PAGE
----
Obama to Wall Street: financial reform is in your interest
In a speech before many of the richest Wall Street bankers, Obama argued, 'We will rise or we will fall together as one nation.' But financial reform could have big downsides for bankers.
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"Ultimately, there is no dividing line between Main Street and Wall Street," the president told a crowd at Cooper Union college in Manhattan that included some of America's richest bankers. "We will rise or we will fall together as one nation.... I urge all of you to join me, to join those who are seeking to pass these common-sense reforms."
Here's how Mr. Obama may be right with that "one nation" argument: The economy needs a financial system, and banks can best succeed as part of a vibrant broader economy.
But where Obama said reform is "in the interest of your industry," that doesn't necessarily mean it will be good for bankers personally. For many, the reforms may mean smaller paychecks and less dealmaking freedom.
For many bankers, the pre-reform world meant huge trading profits and fees from complex derivatives. It meant bonuses that hinged on short- rather than long-term performance. And, when things went badly, that world included massive government bailouts that helped banks get back on their feet.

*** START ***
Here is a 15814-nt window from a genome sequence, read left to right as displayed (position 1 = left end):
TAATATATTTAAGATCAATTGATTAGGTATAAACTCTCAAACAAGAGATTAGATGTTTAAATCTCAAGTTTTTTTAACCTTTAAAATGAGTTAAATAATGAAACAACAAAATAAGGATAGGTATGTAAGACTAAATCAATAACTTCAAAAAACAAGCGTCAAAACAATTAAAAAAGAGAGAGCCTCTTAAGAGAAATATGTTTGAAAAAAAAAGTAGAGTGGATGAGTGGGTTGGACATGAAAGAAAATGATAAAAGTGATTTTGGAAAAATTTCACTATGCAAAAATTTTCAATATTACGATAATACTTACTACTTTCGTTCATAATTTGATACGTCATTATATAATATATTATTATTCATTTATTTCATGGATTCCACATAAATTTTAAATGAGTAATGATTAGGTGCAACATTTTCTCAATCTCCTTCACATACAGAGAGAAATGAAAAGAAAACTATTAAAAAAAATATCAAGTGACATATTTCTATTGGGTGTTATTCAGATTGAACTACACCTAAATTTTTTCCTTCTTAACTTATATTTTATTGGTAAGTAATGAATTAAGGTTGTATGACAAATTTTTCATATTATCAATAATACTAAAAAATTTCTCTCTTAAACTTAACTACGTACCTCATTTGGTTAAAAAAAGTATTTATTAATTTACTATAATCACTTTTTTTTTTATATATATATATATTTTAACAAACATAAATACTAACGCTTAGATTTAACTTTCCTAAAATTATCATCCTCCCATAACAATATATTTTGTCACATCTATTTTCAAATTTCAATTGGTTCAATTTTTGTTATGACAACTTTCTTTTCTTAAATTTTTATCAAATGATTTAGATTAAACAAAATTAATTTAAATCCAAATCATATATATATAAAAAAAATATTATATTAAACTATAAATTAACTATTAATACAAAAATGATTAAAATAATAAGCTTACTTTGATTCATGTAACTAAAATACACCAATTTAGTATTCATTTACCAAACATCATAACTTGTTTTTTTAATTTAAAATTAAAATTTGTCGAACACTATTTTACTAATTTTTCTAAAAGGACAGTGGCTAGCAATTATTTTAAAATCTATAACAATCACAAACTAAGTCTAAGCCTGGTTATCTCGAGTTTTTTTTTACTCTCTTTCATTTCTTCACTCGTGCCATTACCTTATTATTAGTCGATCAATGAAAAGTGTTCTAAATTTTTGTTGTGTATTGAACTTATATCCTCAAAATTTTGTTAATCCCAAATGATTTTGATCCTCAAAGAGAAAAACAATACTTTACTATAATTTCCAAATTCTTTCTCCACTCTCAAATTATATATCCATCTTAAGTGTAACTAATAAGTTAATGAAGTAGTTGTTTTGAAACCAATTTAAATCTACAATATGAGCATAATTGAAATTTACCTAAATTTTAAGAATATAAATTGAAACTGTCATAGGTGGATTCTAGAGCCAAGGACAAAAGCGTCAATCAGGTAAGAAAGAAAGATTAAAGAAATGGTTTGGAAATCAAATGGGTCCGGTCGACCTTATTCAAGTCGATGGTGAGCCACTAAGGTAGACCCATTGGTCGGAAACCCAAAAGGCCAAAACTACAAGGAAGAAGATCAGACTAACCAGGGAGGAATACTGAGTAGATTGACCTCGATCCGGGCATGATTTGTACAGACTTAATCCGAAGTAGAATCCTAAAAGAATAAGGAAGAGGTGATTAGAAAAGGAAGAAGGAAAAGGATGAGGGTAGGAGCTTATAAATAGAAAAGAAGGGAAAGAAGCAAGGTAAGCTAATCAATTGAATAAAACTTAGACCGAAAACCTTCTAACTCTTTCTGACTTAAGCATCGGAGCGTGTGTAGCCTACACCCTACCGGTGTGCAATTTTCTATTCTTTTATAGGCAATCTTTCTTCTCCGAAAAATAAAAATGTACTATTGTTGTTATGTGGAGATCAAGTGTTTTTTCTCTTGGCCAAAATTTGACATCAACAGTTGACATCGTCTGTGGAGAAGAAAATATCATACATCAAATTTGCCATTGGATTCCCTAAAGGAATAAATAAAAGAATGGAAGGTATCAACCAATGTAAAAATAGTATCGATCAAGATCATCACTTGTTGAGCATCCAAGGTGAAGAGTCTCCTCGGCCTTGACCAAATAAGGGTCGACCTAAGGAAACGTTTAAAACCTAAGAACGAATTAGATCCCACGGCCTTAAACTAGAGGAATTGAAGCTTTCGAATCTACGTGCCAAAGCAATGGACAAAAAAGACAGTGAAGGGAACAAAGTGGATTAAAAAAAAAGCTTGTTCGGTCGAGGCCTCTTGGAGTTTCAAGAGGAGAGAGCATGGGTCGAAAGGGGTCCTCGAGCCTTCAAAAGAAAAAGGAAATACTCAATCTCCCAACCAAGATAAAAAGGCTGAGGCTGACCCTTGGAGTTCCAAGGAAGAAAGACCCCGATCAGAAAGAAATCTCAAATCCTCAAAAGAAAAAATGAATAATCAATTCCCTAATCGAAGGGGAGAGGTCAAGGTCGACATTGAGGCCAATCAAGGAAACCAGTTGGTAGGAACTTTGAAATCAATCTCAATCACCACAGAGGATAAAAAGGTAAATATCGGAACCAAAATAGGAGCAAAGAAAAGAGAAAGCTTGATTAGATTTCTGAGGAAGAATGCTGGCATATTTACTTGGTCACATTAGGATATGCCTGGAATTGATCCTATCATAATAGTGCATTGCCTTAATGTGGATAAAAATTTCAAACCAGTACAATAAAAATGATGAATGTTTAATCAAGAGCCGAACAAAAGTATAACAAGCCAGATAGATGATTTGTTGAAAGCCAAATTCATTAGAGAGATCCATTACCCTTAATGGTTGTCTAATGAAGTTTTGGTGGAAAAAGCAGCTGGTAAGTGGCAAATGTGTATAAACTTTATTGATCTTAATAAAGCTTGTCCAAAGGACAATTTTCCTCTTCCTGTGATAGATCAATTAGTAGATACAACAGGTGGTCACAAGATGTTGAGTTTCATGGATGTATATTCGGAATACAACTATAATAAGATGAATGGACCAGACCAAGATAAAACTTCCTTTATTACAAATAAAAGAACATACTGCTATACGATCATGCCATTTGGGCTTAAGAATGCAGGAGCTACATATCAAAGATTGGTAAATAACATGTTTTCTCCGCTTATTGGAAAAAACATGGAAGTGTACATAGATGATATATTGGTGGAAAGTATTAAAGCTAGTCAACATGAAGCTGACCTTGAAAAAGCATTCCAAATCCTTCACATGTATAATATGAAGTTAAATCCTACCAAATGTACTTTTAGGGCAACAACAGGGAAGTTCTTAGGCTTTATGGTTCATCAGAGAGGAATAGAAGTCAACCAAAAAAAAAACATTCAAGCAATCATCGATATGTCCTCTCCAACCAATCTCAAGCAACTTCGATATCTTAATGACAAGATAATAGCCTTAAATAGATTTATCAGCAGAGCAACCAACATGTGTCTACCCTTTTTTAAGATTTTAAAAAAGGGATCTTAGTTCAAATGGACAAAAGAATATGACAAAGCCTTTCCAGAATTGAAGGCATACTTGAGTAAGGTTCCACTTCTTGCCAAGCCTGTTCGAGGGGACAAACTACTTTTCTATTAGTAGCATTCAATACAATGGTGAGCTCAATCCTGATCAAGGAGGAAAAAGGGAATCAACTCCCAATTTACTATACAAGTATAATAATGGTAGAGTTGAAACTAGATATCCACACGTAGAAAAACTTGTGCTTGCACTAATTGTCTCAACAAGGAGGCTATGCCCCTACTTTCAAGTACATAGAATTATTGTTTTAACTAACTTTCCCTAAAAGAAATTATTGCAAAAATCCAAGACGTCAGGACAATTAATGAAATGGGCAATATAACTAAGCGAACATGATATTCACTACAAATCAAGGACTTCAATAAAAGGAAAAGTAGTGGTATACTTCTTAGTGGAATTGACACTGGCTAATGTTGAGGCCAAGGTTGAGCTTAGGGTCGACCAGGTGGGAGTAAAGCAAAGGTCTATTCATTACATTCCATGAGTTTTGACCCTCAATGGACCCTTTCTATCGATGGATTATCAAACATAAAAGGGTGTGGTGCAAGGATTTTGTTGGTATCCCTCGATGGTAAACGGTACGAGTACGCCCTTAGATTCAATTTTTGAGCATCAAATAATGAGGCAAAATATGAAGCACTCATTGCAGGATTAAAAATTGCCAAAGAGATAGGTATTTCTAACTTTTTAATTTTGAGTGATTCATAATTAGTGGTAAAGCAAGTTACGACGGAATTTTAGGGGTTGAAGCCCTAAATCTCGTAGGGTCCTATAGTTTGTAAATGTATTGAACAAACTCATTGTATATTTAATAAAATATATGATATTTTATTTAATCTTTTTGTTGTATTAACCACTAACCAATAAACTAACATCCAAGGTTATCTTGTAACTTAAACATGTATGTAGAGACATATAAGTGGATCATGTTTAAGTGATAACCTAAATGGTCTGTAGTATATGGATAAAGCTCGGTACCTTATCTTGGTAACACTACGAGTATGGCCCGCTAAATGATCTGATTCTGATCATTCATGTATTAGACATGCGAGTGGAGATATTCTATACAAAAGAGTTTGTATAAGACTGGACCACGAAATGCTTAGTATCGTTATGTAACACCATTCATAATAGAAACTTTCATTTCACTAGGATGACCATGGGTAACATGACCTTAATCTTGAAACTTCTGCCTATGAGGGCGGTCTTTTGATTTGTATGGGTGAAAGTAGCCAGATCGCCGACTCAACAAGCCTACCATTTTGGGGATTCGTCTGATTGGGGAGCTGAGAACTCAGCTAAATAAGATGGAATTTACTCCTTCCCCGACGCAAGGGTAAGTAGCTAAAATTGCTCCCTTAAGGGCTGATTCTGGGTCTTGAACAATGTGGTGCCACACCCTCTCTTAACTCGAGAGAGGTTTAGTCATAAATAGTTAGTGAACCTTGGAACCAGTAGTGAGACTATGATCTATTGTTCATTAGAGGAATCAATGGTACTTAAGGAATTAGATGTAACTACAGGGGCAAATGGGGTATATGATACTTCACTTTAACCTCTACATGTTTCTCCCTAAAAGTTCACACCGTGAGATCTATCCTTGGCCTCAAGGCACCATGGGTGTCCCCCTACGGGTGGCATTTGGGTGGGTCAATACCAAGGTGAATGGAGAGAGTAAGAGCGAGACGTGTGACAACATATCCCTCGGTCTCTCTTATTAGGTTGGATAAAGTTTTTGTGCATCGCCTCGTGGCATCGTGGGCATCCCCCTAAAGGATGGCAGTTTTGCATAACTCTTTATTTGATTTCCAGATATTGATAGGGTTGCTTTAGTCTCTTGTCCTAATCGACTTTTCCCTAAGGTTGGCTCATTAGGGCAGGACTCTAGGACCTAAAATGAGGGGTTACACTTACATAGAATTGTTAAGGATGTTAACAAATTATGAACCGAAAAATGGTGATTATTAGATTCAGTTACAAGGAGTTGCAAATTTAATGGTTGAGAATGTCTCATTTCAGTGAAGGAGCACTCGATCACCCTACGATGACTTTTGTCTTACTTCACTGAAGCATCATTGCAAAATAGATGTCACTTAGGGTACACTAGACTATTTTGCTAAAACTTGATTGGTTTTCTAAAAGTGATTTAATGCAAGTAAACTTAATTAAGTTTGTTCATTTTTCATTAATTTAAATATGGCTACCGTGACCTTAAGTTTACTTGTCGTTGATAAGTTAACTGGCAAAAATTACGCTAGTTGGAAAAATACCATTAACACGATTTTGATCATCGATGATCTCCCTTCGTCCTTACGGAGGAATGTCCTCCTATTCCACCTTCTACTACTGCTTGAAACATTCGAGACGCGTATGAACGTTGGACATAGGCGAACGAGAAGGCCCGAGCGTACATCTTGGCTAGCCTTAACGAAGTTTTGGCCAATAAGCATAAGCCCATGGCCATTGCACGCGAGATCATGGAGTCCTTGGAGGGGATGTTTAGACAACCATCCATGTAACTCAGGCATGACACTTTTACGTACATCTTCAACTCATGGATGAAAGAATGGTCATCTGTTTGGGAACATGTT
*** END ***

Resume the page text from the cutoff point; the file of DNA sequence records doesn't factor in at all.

By contrast, the post-reform world could very well mean lower profits during good times, more regulatory oversight, and tougher consequences for firms that get into trouble. In the view of many proponents, that's what will happen if the reforms work.
Different points of view
In that sense, Wall Street and Main Street view financial reform from different angles.
Obama acknowledged the divide even as he sought to bridge it. "We will not always see eye to eye," he said to bankers, as he lamented what he called the "furious efforts" of industry-funded lobbyists to water down the legislation.
His administration views bank reform as a capstone of its economic recovery plans – designed to make the financial system more stable so that it can support the growth of US businesses. The House has already passed its bill, while the Senate is nearing a vote on legislation brokered by Sen. Christopher Dodd (D) of Connecticut.
In his address Thursday, the president emphasized four key elements of the package:
1) Protecting the economy and taxpayers from fallout when a large financial firm collapses. New "resolution authority" would allow the government to shut down failing firms in a way that's intended to contain the ripple effects while making the industry (not taxpayers) pay any costs.
2) New transparency and oversight of trading in so-called derivative securities.
3) Consumer protections, aiming to prevent deceptive terms and conditions in products such as mortgage loans. He did not talk about a new agency for this purpose, perhaps a sign that this move (opposed by many in the financial industry) is not a go-to-the-mat issue for him.